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Santa Monica Council Set to Hire Contractor to Help with Workers' Compensation Cases

 
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By Jorge Casuso

July 25, 2017 -- With the City of Santa Monica's workers’ compensation costs growing at an accelerated pace, the City Council on Tuesday will consider hiring a third party to help manage the claims.

In the current fiscal year, which began July 1, the City’s contributions to the Workers’ Compensation Self-Insurance Fund increased by 50 percent and is projected to rise by another 10 percent a year if current claims trends continue, City staff said.

Under the proposed plan, the City would pay Intercare Holdings Insurance Services, Inc. an amount not to exceed $1,699,509 over a five-year period to administer claims filed by Big Blue Bus (BBB) employees under a pilot program.

Transit workers, who make up roughly a quarter of the City's workforce, file between 90 and 100 new claims per year and represent a good sample of the claims filed by municipal workers across the board, according to City staff.

"(BBB) receives claims from a cross-section of workers that mirrors the City’s total inventory of claims (i.e., claims from workers performing sedentary jobs and physically demanding jobs)," staff wrote in its report to Council.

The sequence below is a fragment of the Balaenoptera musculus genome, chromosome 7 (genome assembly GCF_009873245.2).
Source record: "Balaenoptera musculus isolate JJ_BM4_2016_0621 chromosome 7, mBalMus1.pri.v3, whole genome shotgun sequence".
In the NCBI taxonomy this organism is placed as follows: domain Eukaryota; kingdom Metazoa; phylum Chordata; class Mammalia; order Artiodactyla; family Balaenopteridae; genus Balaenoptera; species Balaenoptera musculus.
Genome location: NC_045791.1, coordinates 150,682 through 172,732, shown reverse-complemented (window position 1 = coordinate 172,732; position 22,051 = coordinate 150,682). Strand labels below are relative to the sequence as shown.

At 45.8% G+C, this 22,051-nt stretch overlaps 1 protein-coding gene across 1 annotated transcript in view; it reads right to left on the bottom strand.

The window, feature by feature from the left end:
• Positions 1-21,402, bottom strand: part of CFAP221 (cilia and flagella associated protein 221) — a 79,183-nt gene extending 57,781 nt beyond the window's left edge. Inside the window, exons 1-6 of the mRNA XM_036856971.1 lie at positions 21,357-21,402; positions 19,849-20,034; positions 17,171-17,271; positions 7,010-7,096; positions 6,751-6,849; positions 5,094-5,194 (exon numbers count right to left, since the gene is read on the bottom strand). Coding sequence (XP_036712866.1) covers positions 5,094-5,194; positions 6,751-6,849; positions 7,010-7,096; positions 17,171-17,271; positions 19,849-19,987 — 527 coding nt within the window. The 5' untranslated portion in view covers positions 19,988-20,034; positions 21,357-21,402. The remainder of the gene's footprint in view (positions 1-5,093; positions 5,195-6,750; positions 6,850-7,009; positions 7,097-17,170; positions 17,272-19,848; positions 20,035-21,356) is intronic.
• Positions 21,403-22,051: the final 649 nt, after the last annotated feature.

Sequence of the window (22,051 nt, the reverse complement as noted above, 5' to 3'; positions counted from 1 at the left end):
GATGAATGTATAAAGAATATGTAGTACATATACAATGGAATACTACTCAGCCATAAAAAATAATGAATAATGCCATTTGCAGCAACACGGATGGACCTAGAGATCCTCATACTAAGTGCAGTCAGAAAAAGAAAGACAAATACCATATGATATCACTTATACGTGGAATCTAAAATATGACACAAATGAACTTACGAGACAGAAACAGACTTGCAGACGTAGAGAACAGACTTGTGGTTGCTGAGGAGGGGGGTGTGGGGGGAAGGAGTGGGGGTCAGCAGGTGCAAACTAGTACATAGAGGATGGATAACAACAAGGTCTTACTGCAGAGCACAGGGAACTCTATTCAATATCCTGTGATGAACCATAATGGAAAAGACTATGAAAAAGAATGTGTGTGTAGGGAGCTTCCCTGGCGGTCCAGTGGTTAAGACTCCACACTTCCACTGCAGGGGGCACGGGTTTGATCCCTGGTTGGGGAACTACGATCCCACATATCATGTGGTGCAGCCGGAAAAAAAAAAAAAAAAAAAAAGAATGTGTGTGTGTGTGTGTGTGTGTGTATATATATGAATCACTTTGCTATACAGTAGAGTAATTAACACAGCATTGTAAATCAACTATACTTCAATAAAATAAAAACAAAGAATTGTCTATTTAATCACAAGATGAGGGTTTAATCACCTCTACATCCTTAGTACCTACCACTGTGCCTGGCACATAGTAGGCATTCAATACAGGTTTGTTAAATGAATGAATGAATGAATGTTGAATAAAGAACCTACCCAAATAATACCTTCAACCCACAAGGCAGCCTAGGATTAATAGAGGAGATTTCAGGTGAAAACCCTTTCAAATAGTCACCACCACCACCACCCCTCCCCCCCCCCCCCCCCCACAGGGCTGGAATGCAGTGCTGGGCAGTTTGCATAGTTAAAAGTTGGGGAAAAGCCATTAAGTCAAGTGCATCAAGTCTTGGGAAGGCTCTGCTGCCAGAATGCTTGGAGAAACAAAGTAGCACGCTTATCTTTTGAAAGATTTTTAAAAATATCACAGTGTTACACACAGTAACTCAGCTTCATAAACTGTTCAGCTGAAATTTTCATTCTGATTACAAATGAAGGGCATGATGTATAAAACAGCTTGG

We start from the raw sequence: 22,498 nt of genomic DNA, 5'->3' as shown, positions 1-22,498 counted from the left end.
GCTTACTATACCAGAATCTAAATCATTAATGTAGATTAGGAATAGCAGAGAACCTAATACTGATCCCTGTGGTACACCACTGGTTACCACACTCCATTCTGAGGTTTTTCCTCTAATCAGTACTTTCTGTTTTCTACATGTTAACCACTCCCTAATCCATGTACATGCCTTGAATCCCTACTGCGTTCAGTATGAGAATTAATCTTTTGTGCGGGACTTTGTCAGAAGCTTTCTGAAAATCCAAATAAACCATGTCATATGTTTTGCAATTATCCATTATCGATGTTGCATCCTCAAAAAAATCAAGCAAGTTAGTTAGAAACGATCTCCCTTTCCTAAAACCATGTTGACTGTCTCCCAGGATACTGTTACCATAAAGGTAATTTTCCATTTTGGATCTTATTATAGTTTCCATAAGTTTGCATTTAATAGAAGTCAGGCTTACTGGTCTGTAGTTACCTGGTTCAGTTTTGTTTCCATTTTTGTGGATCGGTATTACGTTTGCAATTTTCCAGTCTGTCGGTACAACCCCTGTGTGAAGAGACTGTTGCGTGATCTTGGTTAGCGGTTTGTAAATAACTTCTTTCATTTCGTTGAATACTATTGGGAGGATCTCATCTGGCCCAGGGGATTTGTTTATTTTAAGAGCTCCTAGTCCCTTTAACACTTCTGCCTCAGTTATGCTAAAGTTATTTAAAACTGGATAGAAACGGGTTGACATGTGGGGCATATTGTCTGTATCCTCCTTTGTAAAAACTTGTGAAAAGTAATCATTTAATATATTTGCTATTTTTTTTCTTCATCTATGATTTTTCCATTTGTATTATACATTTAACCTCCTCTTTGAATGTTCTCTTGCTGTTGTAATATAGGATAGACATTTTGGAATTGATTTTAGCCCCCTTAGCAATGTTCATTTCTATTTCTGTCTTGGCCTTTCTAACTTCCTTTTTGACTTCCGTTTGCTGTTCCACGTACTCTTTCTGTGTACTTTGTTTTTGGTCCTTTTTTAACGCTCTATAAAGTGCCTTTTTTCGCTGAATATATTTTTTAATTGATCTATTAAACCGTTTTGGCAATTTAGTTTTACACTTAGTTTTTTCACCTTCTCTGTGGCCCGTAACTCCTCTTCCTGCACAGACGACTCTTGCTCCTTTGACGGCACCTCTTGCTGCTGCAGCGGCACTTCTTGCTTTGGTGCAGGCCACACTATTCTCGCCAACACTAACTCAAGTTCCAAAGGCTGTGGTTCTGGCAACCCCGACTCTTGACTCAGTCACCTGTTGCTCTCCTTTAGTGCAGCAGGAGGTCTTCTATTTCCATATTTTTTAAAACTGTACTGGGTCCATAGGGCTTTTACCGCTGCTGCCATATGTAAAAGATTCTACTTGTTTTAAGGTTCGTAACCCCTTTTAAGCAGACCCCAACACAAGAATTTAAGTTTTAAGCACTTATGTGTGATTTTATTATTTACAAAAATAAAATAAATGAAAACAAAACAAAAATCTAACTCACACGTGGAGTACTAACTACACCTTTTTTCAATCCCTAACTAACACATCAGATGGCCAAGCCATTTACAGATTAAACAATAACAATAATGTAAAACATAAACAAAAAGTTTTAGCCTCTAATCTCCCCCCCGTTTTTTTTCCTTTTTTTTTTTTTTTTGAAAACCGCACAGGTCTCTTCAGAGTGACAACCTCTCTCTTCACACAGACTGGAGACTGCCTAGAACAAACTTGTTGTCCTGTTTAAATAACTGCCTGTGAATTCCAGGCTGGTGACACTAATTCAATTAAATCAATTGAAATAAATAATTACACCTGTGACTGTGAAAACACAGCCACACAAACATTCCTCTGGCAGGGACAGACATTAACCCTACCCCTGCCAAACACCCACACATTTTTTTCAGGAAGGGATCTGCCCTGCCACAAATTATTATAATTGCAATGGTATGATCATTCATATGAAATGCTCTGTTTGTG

"These characteristics, coupled with the BBB’s keen desire to be more involved in managing its workers’ compensation claims, make it the ideal test group in the City for the pilot program."

If successful, the three-year pilot program could be expanded to include a larger segment of the City’s workers’ compensation claims.

The City's Risk Management Division would continue to handle the rest of the claims, with staff currently devoted to claims filed by BBB workers redeployed to tackle other cases.

"This will bring down internal staff caseloads to approximately 110 claims per examiner, which is equivalent to the TPA (Third Party Administrator) examiner caseload requirements set out in the RFP (Request for Proposal) and considered an industry best practice."

The City has been using its own staff to manage workers' compensation claims since 2001 in hopes of improving program outcomes, staff said. Since then "TPAs have made advancements in the quality, sophistication, and breadth of services offered to their clients."

Collectively, these advancements and advantages over an in-house program like the City’s "have positioned TPAs to provide very cost-effective claims administration services," staff said.

The City spent approximately $9.3 million on medical treatment and indemnity payments for injured employees in the 2015-2016 fiscal year, according to the City Finance Director Gigi Decallaves final report last year ("Top Finance Official Warns of Sharp Rise in Santa Monica Workers’ Compensation Costs," January 3, 2017).

That was a 22 percent increase from the previous fiscal year, when the City spent $7.6 million on disabilities, mostly due to the aging of its workforce, especially in its police and fire departments and its bus system.

Seven contractors responded to the City's RFP, officials said. California-based Intercare Holdings Insurance Services offered "the best combination of staffing, transit claim experience, references, and price."

 


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